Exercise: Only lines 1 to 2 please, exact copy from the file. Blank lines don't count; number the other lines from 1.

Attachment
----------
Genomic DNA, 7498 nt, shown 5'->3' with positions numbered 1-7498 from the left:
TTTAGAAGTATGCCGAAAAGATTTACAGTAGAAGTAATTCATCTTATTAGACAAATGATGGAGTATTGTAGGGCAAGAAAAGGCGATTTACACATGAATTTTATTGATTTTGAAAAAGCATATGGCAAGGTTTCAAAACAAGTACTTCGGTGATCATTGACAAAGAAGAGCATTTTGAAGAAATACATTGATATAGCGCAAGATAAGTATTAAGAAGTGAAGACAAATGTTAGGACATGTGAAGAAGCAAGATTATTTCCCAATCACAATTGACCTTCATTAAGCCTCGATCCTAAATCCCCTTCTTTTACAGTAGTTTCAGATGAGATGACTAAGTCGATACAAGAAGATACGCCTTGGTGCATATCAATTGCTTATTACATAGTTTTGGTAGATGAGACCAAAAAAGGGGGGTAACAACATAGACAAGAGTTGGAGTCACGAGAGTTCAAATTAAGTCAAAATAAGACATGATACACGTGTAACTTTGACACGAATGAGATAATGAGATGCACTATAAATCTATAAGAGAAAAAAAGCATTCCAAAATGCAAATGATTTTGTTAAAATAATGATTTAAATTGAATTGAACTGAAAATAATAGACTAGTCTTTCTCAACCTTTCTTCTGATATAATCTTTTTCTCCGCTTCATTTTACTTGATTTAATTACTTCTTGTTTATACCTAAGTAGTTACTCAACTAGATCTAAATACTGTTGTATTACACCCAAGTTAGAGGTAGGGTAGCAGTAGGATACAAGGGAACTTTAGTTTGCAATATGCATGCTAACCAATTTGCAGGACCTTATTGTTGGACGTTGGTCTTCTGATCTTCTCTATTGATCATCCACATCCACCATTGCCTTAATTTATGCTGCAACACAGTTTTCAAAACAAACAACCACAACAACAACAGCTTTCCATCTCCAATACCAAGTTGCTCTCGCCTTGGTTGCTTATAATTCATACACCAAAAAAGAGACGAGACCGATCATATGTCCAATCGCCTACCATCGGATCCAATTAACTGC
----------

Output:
Genomic DNA, 7498 nt, shown 5'->3' with positions numbered 1-7498 from the left:
TTTAGAAGTATGCCGAAAAGATTTACAGTAGAAGTAATTCATCTTATTAGACAAATGATGGAGTATTGTAGGGCAAGAAAAGGCGATTTACACATGAATTTTATTGATTTTGAAAAAGCATATGGCAAGGTTTCAAAACAAGTACTTCGGTGATCATTGACAAAGAAGAGCATTTTGAAGAAATACATTGATATAGCGCAAGATAAGTATTAAGAAGTGAAGACAAATGTTAGGACATGTGAAGAAGCAAGATTATTTCCCAATCACAATTGACCTTCATTAAGCCTCGATCCTAAATCCCCTTCTTTTACAGTAGTTTCAGATGAGATGACTAAGTCGATACAAGAAGATACGCCTTGGTGCATATCAATTGCTTATTACATAGTTTTGGTAGATGAGACCAAAAAAGGGGGGTAACAACATAGACAAGAGTTGGAGTCACGAGAGTTCAAATTAAGTCAAAATAAGACATGATACACGTGTAACTTTGACACGAATGAGATAATGAGATGCACTATAAATCTATAAGAGAAAAAAAGCATTCCAAAATGCAAATGATTTTGTTAAAATAATGATTTAAATTGAATTGAACTGAAAATAATAGACTAGTCTTTCTCAACCTTTCTTCTGATATAATCTTTTTCTCCGCTTCATTTTACTTGATTTAATTACTTCTTGTTTATACCTAAGTAGTTACTCAACTAGATCTAAATACTGTTGTATTACACCCAAGTTAGAGGTAGGGTAGCAGTAGGATACAAGGGAACTTTAGTTTGCAATATGCATGCTAACCAATTTGCAGGACCTTATTGTTGGACGTTGGTCTTCTGATCTTCTCTATTGATCATCCACATCCACCATTGCCTTAATTTATGCTGCAACACAGTTTTCAAAACAAACAACCACAACAACAACAGCTTTCCATCTCCAATACCAAGTTGCTCTCGCCTTGGTTGCTTATAATTCATACACCAAAAAAGAGACGAGACCGATCATATGTCCAATCGCCTACCATCGGATCCAATTAACTGC